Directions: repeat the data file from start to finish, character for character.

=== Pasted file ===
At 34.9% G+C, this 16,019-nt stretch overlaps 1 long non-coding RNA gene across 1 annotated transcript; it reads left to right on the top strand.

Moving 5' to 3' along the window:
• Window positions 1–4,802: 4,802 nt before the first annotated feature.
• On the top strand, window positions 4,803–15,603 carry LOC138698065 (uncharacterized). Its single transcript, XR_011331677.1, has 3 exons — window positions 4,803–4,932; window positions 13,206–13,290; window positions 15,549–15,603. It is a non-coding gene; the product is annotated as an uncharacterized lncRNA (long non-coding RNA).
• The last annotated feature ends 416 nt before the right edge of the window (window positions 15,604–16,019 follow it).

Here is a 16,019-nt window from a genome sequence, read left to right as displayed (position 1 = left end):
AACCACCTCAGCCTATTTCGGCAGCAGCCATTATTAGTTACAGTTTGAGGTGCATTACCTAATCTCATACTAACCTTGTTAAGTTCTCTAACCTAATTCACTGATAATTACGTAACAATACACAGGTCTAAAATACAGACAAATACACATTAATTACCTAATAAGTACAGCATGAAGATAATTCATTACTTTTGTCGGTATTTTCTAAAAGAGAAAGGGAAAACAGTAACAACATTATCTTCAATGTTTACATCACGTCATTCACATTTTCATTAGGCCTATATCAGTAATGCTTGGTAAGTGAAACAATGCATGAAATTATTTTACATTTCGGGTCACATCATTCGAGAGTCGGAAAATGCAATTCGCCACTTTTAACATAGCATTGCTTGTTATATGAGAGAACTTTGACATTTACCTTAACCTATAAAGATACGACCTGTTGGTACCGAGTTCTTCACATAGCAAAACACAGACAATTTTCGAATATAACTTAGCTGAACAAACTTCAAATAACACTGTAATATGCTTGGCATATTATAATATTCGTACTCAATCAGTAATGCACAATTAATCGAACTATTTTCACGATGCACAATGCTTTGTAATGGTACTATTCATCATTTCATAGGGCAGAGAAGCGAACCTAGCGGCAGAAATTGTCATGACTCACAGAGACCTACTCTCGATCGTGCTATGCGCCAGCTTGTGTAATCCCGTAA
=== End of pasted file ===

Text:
At 34.9% G+C, this 16,019-nt stretch overlaps 1 long non-coding RNA gene across 1 annotated transcript; it reads left to right on the top strand.

Moving 5' to 3' along the window:
• Window positions 1–4,802: 4,802 nt before the first annotated feature.
• On the top strand, window positions 4,803–15,603 carry LOC138698065 (uncharacterized). Its single transcript, XR_011331677.1, has 3 exons — window positions 4,803–4,932; window positions 13,206–13,290; window positions 15,549–15,603. It is a non-coding gene; the product is annotated as an uncharacterized lncRNA (long non-coding RNA).
• The last annotated feature ends 416 nt before the right edge of the window (window positions 15,604–16,019 follow it).

Here is a 16,019-nt window from a genome sequence, read left to right as displayed (position 1 = left end):
AACCACCTCAGCCTATTTCGGCAGCAGCCATTATTAGTTACAGTTTGAGGTGCATTACCTAATCTCATACTAACCTTGTTAAGTTCTCTAACCTAATTCACTGATAATTACGTAACAATACACAGGTCTAAAATACAGACAAATACACATTAATTACCTAATAAGTACAGCATGAAGATAATTCATTACTTTTGTCGGTATTTTCTAAAAGAGAAAGGGAAAACAGTAACAACATTATCTTCAATGTTTACATCACGTCATTCACATTTTCATTAGGCCTATATCAGTAATGCTTGGTAAGTGAAACAATGCATGAAATTATTTTACATTTCGGGTCACATCATTCGAGAGTCGGAAAATGCAATTCGCCACTTTTAACATAGCATTGCTTGTTATATGAGAGAACTTTGACATTTACCTTAACCTATAAAGATACGACCTGTTGGTACCGAGTTCTTCACATAGCAAAACACAGACAATTTTCGAATATAACTTAGCTGAACAAACTTCAAATAACACTGTAATATGCTTGGCATATTATAATATTCGTACTCAATCAGTAATGCACAATTAATCGAACTATTTTCACGATGCACAATGCTTTGTAATGGTACTATTCATCATTTCATAGGGCAGAGAAGCGAACCTAGCGGCAGAAATTGTCATGACTCACAGAGACCTACTCTCGATCGTGCTATGCGCCAGCTTGTGTAATCCCGTAA